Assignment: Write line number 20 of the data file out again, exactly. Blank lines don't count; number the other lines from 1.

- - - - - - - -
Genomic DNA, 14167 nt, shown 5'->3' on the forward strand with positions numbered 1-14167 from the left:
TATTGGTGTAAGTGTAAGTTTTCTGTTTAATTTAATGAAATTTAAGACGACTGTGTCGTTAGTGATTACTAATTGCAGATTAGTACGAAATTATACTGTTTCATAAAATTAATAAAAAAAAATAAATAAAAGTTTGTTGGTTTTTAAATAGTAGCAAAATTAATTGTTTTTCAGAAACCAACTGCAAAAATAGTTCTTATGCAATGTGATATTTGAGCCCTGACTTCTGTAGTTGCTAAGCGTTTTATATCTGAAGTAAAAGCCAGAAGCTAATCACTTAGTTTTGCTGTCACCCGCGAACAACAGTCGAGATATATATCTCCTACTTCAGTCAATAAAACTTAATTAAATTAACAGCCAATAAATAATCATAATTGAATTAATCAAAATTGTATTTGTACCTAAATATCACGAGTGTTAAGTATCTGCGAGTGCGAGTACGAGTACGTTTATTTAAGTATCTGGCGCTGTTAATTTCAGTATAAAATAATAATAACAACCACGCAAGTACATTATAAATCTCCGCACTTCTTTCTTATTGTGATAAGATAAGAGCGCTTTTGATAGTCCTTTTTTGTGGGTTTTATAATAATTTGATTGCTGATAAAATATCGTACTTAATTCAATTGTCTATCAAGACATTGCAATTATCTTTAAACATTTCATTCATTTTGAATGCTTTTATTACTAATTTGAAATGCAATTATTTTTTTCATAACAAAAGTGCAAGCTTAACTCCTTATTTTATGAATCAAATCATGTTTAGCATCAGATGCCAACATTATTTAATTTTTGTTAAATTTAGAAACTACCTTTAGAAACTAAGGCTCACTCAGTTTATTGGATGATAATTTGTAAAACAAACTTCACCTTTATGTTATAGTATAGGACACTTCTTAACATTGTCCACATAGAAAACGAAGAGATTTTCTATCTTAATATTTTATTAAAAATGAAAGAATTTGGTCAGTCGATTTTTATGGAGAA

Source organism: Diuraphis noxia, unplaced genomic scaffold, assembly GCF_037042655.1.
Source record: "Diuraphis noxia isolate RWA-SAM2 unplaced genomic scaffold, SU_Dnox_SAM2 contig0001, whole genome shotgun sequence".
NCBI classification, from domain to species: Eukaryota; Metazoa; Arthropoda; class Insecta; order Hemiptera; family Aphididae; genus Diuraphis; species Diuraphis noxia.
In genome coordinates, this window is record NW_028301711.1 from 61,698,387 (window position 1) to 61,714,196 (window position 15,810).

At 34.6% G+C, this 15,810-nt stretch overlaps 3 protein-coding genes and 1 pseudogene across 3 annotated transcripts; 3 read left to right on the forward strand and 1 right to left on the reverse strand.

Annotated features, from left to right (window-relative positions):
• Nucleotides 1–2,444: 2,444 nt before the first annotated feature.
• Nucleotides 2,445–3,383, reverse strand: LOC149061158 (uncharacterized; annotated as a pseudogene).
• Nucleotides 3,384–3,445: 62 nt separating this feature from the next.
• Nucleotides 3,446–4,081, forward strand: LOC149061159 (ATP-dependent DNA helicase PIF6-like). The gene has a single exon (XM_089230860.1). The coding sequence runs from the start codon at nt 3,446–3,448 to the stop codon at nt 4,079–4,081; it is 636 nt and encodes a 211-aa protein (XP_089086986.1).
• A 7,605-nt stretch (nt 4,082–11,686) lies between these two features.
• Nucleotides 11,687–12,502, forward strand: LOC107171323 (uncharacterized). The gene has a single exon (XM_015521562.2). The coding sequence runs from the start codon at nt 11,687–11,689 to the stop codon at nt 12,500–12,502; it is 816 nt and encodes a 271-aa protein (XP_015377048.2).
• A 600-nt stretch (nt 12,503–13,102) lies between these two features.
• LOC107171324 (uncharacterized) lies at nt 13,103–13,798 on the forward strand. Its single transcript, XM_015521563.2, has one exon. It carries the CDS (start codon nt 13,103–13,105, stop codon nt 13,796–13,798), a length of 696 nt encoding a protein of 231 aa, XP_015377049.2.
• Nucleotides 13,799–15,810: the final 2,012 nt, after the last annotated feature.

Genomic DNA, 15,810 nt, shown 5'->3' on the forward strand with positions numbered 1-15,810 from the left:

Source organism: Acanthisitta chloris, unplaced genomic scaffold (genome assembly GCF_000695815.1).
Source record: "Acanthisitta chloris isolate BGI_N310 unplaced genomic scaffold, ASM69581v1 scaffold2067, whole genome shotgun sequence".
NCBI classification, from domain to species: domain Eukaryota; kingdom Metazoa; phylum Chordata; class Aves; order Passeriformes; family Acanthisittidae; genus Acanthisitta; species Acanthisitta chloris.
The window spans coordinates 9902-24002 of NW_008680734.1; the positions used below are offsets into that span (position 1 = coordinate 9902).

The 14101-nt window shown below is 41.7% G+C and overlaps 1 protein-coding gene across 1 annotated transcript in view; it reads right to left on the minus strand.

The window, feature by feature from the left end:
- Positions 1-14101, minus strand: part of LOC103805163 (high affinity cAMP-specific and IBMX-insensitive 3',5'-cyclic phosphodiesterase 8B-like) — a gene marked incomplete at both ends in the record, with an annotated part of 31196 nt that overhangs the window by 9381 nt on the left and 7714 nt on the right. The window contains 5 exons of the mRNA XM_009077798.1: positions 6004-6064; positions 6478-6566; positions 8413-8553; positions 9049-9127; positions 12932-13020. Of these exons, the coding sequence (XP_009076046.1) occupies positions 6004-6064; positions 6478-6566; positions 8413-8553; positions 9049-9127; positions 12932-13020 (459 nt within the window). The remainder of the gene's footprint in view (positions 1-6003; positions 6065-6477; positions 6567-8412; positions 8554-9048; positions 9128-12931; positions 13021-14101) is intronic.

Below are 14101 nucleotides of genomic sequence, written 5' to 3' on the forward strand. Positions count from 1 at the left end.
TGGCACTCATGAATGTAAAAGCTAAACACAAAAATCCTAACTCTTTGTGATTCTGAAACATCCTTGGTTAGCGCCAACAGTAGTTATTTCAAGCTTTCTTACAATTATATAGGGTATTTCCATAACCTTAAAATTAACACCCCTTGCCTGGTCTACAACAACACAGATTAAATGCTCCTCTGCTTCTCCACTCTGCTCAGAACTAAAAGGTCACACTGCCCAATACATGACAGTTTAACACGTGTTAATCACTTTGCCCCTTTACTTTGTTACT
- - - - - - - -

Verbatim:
Source record: "Acanthisitta chloris isolate BGI_N310 unplaced genomic scaffold, ASM69581v1 scaffold2067, whole genome shotgun sequence".